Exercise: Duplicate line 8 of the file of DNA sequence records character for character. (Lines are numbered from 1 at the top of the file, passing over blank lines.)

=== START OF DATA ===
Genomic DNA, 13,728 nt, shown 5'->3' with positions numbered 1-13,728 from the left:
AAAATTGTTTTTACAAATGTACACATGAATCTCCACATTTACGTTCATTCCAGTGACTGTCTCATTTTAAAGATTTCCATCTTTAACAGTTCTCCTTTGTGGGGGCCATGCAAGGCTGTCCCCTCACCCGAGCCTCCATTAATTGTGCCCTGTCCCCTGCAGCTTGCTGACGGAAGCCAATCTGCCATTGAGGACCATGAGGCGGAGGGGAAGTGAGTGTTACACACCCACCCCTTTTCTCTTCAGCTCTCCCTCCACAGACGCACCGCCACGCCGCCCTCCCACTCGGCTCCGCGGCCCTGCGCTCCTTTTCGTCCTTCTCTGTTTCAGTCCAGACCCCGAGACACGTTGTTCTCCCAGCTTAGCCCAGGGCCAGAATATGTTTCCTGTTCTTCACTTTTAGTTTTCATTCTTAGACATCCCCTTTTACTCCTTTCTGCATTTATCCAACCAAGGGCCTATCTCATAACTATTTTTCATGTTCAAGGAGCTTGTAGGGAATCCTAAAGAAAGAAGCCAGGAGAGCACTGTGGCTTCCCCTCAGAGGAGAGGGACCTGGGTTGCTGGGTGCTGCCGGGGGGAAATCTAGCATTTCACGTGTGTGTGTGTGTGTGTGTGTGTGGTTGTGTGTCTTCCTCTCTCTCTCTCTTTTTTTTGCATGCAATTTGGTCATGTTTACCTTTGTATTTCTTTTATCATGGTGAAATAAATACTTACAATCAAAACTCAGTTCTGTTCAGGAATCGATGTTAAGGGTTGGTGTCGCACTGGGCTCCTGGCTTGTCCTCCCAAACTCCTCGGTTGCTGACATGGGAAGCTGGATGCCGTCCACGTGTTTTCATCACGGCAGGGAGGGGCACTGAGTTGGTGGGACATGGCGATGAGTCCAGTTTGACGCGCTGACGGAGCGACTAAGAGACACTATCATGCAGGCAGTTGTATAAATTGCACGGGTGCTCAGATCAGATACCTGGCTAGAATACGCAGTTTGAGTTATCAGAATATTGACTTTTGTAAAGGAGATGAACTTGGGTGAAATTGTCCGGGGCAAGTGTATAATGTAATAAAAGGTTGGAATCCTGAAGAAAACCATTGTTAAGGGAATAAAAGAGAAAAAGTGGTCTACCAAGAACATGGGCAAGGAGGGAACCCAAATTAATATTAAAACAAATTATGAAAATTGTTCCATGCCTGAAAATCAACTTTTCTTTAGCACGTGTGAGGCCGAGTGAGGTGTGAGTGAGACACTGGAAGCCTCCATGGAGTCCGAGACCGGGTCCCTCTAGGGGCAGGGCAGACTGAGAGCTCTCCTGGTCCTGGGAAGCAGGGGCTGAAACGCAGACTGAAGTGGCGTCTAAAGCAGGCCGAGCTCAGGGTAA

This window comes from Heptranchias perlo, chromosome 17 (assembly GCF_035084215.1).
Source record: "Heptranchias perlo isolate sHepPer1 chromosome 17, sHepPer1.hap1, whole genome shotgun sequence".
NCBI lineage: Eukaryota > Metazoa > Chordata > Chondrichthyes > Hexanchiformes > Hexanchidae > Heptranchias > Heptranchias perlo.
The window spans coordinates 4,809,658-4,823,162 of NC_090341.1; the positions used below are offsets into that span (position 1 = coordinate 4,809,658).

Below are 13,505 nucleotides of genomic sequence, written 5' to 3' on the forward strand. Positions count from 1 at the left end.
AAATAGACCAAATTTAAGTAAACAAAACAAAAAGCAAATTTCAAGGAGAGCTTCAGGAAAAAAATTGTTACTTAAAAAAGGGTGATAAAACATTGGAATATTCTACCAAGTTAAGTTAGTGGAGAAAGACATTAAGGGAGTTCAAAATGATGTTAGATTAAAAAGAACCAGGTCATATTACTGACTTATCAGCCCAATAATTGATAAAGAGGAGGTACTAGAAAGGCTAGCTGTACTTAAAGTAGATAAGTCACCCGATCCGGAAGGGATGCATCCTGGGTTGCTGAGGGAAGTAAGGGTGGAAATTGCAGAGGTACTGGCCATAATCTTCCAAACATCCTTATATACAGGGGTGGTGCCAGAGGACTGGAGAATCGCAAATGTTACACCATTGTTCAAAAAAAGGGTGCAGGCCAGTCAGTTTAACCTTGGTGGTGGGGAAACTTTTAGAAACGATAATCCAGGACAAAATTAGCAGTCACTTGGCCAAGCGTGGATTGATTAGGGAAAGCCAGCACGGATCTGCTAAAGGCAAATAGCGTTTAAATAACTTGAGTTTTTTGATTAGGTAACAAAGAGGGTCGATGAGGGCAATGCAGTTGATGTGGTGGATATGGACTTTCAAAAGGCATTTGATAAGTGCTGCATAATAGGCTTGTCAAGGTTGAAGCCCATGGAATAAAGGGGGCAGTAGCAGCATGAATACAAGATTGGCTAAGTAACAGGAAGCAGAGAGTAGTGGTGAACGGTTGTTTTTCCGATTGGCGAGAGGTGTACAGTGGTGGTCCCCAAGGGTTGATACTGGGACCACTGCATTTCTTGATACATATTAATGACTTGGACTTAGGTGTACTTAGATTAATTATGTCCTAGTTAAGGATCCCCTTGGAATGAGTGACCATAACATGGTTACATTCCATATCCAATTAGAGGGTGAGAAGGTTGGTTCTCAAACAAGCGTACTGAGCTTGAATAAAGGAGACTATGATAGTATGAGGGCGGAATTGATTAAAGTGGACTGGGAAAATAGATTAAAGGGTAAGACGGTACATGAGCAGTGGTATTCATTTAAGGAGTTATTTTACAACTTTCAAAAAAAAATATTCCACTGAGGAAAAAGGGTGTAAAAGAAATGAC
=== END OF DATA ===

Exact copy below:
AAATAGACCAAATTTAAGTAAACAAAACAAAAAGCAAATTTCAAGGAGAGCTTCAGGAAAAAAATTGTTACTTAAAAAAGGGTGATAAAACATTGGAATATTCTACCAAGTTAAGTTAGTGGAGAAAGACATTAAGGGAGTTCAAAATGATGTTAGATTAAAAAGAACCAGGTCATATTACTGACTTATCAGCCCAATAATTGATAAAGAGGAGGTACTAGAAAGGCTAGCTGTACTTAAAGTAGATAAGTCACCCGATCCGGAAGGGATGCATCCTGGGTTGCTGAGGGAAGTAAGGGTGGAAATTGCAGAGGTACTGGCCATAATCTTCCAAACATCCTTATATACAGGGGTGGTGCCAGAGGACTGGAGAATCGCAAATGTTACACCATTGTTCAAAAAAAGGGTGCAGGCCAGTCAGTTTAACCTTGGTGGTGGGGAAACTTTTAGAAACGATAATCCAGGACAAAATTAGCAGTCACTTGGCCAAGCGTGGATTGATTAGGGAAAGCCAGCACGGATCTGCTAAAGGCAAATAGCGTTTAAATAACTTGAGTTTTTTGATTAGGTAACAAAGAGGGTCGATGAGGGCAATGCAGTTGATGTGGTGGATATGGACTTTCAAAAGGCATTTGATAAGTGCTGCATAATAGGCTTGTCAAGGTTGAAGCCCATGGAATAAAGGGGGCAGTAGCAGCATGAATACAAGATTGGCTAAGTAACAGGAAGCAGAGAGTAGTGGTGAACGGTTGTTTTTCCGATTGGCGAGAGGTGTACAGTGGTGGTCCCCAAGGGTTGATACTGGGACCACTGCATTTCTTGATACATATTAATGACTTGGACTTAGGTGTACTTAGATTAATTATGTCCTAGTTAAGGATCCCCTTGGAATGAGTGACCATAACATGGTTACATTCCATATCCAATTAGAGGGTGAGAAGGTTGGTTCTCAAACAAGCGTACTGAGCTTGAATAAAGGAGACTATGATAGTATGAGGGCGGAATTGATTAAAGTGGACTGGGAAAATAGATTAAAGGGTAAGACGGTACATGAGCAGTGGTATTCATTTAAGGAGTTATTTTACAACTTTCAAAAAAAAATATTCCACTGAGGAAAAAGGGTGTAAAAGAAATGAC